After 6 years of painful Breaking Bad related stress and anxiety, AMC’s dramatic story of a high-school teacher gone bad came to an end.
When I say gone bad, I mean really bad – probably the worst imaginable transformation of a person. From Walter White, the family man, sweetheart, high school chemistry teacher, downtrodden by circumstance but upheld by a good heart; to Heisenberg. Vengeful murderer and leader of a massive meth empire. It’s the kind of opposite Bildungsroman that sends shivers all over.
For the first time in a long time, I felt satisfied. I didn’t think that would happen.
Besides the fact that this guy looks like a rounder, friendlier version of Gustavo Fring – I’m finding myself drawn to this TED talk for so many reasons.
2013, a time when most people in a social setting can be seen together, sitting, not speaking – smiling vacantly at a glowing spot by their crotch from under the table. Depressing but true! The last time I forgot my phone and went out I felt a gaping hole not being able to reach out to the Internet world and search for a meme that would add to the present conversation. My pockets never felt so empty. With smartphones there comes this big social cost, and more people are recognizing the shame of it, not living in the moment and opting for a handheld version of spending time with others. Last month a YouTube video called “I Forgot My Phone” caused waves on the Internet, a sad portrait of a woman’s day shadowed by gadgets and technology.
At the same time, this speech makes some valid points in favour for how social interaction is evolving in a different way.
In 14 minutes, linguist John McWhorter tears down the notion that the casual language of texting has ruined literacy, and has created a generation of young people who just don’t “get” the idea of how to communicate with each other. Rather than that, it’s created a new form of literacy that will undoubtedly evolve in broader and more subtle ways.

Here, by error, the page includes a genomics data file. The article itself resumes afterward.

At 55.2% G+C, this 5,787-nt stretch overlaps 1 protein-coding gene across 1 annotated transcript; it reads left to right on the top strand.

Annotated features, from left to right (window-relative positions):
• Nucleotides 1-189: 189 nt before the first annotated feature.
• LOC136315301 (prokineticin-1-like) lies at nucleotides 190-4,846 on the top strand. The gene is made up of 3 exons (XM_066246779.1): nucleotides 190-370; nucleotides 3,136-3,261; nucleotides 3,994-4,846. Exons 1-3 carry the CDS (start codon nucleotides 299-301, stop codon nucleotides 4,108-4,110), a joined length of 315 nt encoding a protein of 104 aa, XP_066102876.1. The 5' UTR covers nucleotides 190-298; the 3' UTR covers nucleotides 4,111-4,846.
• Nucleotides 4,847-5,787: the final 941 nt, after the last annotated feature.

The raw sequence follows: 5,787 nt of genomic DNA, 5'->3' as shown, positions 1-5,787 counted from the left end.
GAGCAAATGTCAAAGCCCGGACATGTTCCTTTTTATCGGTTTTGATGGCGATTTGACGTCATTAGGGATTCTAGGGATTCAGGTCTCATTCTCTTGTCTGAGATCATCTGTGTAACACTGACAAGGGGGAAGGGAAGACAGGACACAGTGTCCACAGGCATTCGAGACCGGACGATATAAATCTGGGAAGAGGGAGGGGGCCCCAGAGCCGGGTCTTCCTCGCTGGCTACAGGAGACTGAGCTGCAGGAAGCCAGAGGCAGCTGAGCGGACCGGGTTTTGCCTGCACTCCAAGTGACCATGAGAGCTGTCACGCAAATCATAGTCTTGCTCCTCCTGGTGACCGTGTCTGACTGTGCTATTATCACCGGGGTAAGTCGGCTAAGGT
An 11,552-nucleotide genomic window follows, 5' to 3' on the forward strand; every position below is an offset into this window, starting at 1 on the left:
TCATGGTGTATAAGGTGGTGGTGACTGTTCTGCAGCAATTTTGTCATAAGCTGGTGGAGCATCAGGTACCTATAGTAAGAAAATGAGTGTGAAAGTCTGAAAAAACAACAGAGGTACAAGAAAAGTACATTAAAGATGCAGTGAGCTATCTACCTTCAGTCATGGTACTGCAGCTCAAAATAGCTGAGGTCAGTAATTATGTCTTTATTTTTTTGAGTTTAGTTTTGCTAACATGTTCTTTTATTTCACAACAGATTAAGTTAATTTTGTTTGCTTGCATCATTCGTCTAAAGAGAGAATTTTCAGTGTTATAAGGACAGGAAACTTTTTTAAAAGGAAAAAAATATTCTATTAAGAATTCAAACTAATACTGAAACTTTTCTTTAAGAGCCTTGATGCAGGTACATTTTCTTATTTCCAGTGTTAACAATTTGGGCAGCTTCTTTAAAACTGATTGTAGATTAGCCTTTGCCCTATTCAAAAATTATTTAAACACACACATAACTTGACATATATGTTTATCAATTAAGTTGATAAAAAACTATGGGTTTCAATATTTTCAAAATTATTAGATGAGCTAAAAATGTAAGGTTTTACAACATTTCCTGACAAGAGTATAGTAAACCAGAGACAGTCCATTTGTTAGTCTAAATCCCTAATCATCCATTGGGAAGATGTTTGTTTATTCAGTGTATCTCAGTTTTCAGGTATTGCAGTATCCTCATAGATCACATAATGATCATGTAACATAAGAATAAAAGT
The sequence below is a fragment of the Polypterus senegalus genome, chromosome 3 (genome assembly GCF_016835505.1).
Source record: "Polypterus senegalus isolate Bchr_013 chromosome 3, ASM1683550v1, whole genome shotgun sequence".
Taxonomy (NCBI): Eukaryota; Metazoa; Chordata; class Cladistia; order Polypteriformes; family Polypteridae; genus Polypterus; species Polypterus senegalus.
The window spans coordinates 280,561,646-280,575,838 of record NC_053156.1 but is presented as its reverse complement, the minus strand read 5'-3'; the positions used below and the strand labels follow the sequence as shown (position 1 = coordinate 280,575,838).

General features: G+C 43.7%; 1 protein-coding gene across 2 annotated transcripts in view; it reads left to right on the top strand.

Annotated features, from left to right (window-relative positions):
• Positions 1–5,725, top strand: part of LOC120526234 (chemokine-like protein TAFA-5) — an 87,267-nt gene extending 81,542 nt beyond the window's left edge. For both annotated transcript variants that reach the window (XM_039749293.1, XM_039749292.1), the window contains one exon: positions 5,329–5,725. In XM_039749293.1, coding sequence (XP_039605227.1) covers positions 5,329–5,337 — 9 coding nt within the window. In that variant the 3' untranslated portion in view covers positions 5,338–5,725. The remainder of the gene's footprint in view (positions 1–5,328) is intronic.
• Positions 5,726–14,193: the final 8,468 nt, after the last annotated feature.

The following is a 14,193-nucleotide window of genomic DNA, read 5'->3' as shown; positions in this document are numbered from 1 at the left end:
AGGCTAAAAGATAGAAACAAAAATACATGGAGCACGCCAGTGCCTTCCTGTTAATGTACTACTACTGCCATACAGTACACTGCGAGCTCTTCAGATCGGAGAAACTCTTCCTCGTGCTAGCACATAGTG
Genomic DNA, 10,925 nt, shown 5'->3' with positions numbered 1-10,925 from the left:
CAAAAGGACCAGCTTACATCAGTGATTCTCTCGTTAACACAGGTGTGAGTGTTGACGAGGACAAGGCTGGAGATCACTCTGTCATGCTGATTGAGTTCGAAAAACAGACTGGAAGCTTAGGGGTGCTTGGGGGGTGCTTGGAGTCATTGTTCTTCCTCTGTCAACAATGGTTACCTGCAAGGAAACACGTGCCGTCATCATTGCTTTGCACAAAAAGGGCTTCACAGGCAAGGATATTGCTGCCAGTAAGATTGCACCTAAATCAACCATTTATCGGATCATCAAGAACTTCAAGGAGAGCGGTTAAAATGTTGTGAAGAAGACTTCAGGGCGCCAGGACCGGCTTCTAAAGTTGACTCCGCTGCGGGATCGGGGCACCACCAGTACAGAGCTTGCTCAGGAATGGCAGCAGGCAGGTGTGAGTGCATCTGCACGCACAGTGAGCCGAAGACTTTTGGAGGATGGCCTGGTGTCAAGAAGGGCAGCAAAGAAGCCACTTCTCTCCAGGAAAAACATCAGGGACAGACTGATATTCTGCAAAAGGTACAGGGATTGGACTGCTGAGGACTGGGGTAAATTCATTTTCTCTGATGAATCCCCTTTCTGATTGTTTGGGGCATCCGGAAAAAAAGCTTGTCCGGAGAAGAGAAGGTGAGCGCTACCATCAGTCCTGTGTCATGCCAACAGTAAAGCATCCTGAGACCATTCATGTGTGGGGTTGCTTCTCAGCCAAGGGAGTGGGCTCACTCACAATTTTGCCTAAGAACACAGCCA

“And so, the way I’m thinking of texting these days is that what we’re seeing is a whole new way of writing that young people are developing, which they’re using alongside their ordinary writing skills, and that means that they’re able to do two things. Increasing evidence is that being bilingual is cognitively beneficial. That’s also true of being bidialectal. That’s certainly true of being bidialectal in terms of your writing. And so texting actually is evidence of a balancing act that young people are using today, not consciously, of course, but it’s an expansion of their linguistic repertoire.“
Best talk I have seen for a while.
The first thing I saw when I woke up this morning was that sister trio HAIM have covered Miley’s latest offering, “Wrecking Ball,” which has become more iconic than I would have ever imagined.
The LA sibling indie rock outfit delivered a raw performance on BBC’s Live Lounge, an equally emotional version of the tune sans the surprising hammer licking and overly literal wrecking ball swinging on set. They were also fully clothed.
Please watch this, it’s really something special.